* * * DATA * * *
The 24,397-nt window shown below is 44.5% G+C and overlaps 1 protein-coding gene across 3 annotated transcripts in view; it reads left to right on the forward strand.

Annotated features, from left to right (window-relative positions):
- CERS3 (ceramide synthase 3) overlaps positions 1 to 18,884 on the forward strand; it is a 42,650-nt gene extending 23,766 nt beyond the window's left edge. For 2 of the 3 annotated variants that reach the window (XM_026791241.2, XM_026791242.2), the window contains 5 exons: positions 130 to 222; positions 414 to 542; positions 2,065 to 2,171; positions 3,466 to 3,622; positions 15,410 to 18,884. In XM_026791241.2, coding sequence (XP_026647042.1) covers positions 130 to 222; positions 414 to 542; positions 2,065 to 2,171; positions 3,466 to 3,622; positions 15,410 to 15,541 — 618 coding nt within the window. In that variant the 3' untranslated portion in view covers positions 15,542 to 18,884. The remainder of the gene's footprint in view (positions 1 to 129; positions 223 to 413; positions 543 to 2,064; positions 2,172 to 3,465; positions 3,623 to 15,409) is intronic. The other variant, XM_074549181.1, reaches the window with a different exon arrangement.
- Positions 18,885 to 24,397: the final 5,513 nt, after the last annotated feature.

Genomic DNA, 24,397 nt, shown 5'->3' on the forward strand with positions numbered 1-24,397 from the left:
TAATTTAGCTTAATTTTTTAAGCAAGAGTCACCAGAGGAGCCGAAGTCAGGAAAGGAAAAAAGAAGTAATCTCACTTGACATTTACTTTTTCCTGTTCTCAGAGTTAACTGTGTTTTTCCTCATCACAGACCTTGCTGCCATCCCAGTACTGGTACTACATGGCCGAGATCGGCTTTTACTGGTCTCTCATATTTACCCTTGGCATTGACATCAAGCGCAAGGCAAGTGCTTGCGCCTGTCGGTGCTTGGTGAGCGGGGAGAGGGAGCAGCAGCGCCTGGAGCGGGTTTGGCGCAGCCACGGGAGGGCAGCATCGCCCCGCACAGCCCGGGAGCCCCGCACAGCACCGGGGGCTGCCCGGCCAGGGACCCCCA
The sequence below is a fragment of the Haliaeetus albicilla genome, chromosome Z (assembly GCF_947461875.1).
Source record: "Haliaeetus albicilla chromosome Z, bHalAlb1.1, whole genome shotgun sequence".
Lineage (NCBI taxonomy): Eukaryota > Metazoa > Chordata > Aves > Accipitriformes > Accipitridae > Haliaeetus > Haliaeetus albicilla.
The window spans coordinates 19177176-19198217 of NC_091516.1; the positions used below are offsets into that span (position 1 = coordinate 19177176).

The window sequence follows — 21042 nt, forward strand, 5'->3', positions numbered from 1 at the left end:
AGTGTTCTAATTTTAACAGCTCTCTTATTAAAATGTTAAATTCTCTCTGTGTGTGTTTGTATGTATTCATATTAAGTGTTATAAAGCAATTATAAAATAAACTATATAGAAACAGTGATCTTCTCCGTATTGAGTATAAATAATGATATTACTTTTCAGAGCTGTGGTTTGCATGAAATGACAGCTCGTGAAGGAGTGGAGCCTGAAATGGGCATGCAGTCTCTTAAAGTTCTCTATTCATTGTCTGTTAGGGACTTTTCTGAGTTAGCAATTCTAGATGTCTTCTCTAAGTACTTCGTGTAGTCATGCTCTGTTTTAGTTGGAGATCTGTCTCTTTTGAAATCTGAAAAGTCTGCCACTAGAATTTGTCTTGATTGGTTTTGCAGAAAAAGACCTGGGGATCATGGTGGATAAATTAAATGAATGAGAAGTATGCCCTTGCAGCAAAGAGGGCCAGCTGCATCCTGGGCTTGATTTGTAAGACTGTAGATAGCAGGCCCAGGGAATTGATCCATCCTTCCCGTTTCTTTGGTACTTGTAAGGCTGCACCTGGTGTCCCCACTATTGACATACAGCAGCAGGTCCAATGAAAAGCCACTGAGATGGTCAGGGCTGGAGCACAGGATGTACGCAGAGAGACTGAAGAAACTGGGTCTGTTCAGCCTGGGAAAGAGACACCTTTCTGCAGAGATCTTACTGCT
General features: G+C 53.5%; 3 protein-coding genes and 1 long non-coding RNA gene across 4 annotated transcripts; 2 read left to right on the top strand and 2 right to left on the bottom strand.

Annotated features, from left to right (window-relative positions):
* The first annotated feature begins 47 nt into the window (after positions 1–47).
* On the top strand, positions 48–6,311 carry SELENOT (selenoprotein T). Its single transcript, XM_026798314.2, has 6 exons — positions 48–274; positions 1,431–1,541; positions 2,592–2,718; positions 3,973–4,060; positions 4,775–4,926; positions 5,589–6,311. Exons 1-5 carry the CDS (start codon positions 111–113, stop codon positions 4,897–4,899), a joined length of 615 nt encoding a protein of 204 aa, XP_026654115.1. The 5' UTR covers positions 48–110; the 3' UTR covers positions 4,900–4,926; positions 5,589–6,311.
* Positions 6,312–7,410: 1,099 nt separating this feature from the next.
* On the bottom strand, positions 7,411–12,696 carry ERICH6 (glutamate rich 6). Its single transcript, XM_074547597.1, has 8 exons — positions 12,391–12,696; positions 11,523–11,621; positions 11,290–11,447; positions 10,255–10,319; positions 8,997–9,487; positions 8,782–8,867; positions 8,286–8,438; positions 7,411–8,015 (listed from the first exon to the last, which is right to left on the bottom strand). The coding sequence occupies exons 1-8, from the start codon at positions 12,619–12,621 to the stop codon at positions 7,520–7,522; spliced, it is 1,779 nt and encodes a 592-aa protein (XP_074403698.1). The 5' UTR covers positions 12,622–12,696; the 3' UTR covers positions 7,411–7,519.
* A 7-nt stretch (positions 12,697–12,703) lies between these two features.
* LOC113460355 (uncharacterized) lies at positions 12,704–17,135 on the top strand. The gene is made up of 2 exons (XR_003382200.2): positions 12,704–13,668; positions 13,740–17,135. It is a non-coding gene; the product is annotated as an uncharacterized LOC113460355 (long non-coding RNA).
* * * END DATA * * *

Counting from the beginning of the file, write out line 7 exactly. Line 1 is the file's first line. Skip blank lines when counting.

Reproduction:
The sequence below is a fragment of the Haliaeetus albicilla genome, chromosome Z (assembly GCF_947461875.1).